Dorian Johnson a true team player
At his UA Game jersey ceremony, all anyone talked about was his team-first attitude
BELLE VERNON, Pa. -- Dorian Johnson brought 876 of his closest friends with him to a pep assembly on Friday. Don't get the 6-foot-6, 285-pound offensive tackle wrong, he could have whittled down the list of observers to a select few to be part of his ceremony for the 2013 American Family Insurance Tour for the 2013 Under Armour All-America Game. But in the bed and breakfast town of Belle Vernon, Pa., Johnson is that neighbor everyone knows, so why would he change things at the high school that bears the town's name?
The incredibly talented yet incredibly humble Johnson accepted his UA Game jersey, stuck around for the well wishes and had a smile on his face the entire time.
"That's how I am," said Johnson, who is the 27th-ranked player and No. 2-ranked OT in the ESPN 150. "I think when you're cocky like that a lot of people lose respect for you. I'm not into all that, but it's definitely cool to share it with everyone.
"A lot of times, those people who are that good can't really back it up. It's a huge honor and great to play in this game. It's something cool to do and a great experience for me and my family."
The past four years have been quite an experience for his coach as well. Aaron Krepps saw the makings of a Division I athlete near the end of Johnson's freshman year. What he noticed more than anything else was the way Johnson stuck around until the end of practices to make sure every one of his Leopards teammates was on the same page. Not only from a team standpoint, but from a social standpoint as well, the feeling that athletes were above the rest just wasn't going to fly with the gentle giant.
"It's definitely refreshing to see," Krepps said. "Things could have really exploded with him after recruiting. Kids can become selfish and let things go to their head. That wasn't the case with Dorian Johnson.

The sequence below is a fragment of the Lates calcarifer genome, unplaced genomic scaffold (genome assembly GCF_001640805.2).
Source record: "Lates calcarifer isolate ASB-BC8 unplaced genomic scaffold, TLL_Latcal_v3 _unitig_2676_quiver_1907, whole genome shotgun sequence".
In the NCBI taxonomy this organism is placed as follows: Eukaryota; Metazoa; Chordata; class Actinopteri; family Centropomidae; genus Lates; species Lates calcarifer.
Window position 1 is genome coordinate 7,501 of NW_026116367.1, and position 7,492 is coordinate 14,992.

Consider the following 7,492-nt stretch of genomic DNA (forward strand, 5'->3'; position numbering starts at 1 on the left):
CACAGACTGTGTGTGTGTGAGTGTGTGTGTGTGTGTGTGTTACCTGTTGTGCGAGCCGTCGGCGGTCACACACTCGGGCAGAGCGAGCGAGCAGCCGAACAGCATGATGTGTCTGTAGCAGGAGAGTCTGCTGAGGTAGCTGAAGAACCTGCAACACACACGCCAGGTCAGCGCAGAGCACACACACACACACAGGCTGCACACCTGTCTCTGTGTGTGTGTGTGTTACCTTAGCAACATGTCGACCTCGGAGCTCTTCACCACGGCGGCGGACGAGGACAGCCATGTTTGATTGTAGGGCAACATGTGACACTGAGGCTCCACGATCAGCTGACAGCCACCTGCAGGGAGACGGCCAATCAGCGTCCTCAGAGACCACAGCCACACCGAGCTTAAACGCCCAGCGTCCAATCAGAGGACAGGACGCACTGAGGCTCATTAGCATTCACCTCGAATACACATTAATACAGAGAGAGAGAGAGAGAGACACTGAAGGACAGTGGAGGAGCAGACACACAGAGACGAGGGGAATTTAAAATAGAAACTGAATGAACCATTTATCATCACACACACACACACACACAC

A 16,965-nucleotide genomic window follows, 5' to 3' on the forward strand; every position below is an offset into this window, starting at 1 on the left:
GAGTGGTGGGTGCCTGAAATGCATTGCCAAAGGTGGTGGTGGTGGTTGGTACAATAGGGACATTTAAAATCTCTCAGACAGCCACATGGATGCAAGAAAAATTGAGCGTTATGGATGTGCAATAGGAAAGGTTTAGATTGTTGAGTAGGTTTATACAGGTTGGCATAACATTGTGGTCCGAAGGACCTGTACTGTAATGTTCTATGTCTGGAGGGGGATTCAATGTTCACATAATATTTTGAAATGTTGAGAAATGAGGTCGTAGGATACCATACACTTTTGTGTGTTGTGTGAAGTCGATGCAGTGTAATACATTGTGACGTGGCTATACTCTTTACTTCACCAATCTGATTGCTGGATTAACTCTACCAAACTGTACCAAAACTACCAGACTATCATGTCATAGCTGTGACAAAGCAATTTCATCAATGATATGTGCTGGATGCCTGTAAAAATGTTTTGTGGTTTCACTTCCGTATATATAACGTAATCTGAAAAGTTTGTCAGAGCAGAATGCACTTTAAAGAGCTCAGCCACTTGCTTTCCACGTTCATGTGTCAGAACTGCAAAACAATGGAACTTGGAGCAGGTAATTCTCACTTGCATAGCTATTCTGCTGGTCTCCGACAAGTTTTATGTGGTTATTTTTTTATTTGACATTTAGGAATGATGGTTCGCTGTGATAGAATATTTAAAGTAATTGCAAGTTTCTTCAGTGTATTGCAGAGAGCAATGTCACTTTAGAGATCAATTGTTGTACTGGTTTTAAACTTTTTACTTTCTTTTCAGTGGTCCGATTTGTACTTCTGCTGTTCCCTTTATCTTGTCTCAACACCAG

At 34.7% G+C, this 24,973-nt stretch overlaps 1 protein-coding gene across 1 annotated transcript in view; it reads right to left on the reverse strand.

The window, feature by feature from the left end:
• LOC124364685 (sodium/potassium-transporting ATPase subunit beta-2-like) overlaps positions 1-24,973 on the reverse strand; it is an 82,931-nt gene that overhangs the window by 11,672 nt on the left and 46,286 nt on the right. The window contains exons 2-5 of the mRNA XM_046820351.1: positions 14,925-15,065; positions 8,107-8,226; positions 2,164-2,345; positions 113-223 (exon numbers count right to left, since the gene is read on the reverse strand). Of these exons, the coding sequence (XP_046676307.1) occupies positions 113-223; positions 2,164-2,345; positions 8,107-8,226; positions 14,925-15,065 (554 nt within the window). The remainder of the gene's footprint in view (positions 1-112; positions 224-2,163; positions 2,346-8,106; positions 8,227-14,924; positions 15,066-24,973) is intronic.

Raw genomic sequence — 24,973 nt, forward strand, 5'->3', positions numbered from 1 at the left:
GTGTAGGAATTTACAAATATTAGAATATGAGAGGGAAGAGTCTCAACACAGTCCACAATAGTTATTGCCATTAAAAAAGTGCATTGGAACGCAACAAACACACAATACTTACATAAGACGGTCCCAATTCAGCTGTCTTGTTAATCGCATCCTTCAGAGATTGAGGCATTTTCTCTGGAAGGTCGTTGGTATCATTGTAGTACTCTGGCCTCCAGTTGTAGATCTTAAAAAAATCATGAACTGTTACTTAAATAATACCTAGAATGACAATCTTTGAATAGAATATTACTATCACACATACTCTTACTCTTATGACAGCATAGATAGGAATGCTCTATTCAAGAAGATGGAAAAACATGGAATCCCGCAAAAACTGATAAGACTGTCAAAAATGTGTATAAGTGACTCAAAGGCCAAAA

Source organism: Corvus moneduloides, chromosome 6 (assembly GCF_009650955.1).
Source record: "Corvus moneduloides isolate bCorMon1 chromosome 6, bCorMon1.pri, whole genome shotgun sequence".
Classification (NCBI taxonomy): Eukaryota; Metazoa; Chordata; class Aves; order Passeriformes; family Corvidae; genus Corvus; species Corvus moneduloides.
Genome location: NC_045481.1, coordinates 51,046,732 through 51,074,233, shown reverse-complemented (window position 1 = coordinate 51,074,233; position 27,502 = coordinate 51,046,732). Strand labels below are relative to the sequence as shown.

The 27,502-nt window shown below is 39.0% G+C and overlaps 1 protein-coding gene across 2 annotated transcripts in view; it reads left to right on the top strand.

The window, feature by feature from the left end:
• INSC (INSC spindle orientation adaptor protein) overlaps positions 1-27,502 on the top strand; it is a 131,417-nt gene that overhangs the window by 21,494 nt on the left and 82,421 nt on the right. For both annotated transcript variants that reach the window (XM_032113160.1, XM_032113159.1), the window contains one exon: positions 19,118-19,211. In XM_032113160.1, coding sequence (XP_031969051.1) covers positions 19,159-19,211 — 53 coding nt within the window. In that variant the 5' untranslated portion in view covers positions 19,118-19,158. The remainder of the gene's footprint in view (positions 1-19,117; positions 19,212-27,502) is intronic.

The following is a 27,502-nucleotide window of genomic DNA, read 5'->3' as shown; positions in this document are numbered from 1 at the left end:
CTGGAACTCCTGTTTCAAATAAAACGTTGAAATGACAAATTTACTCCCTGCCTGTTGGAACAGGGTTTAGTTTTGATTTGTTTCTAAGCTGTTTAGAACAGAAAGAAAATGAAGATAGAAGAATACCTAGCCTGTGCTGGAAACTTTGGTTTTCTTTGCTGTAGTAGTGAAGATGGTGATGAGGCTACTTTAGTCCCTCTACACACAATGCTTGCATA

"He's a very humble young man. He's got great family support and it shows. His teammates see that. He's not a 'me first'-type kid. He stays active in the community. He stays active in the school. He does everything the right way. He goes beyond what is asked."
That has certainly showed up in his work ethic. While some let their natural talents get them to the next level, Johnson isn't satisfied with that. If faculty and students aren't talking about his humility first, they're talking about how hard he trains.
"He'll be after practice working with the linemen and doing extra," Krepps said. "He'll do the extra [work] in the weight room -- jumping rope, lifting or whatever it may be. That's what you look for out of your leaders.
"It rubs off on other kids. This offseason, you'd see more and more guys sticking around afterward just because Dorian was doing it. I think it's his upbringing and the fact he has goals set for himself. He wants to be the best that he can be. Doing the bare minimum isn't going to get him there. It's how he was raised. He understands that. It's been a blessing to be coaching him these last four years."
That blessing will fall on the coaches at Pittsburgh, Ohio State or Virginia Tech next year, as Johnson announced those schools as his top three Thursday after he gave his decommitment to Penn State a month ago.
His college choice will have to wait until after the season, however. He has unofficial visits lined up but won't make official visits until after his final high school game.
For now, Johnson is just relishing the fact he's one of the guys, even if he's the one who sticks out the most.
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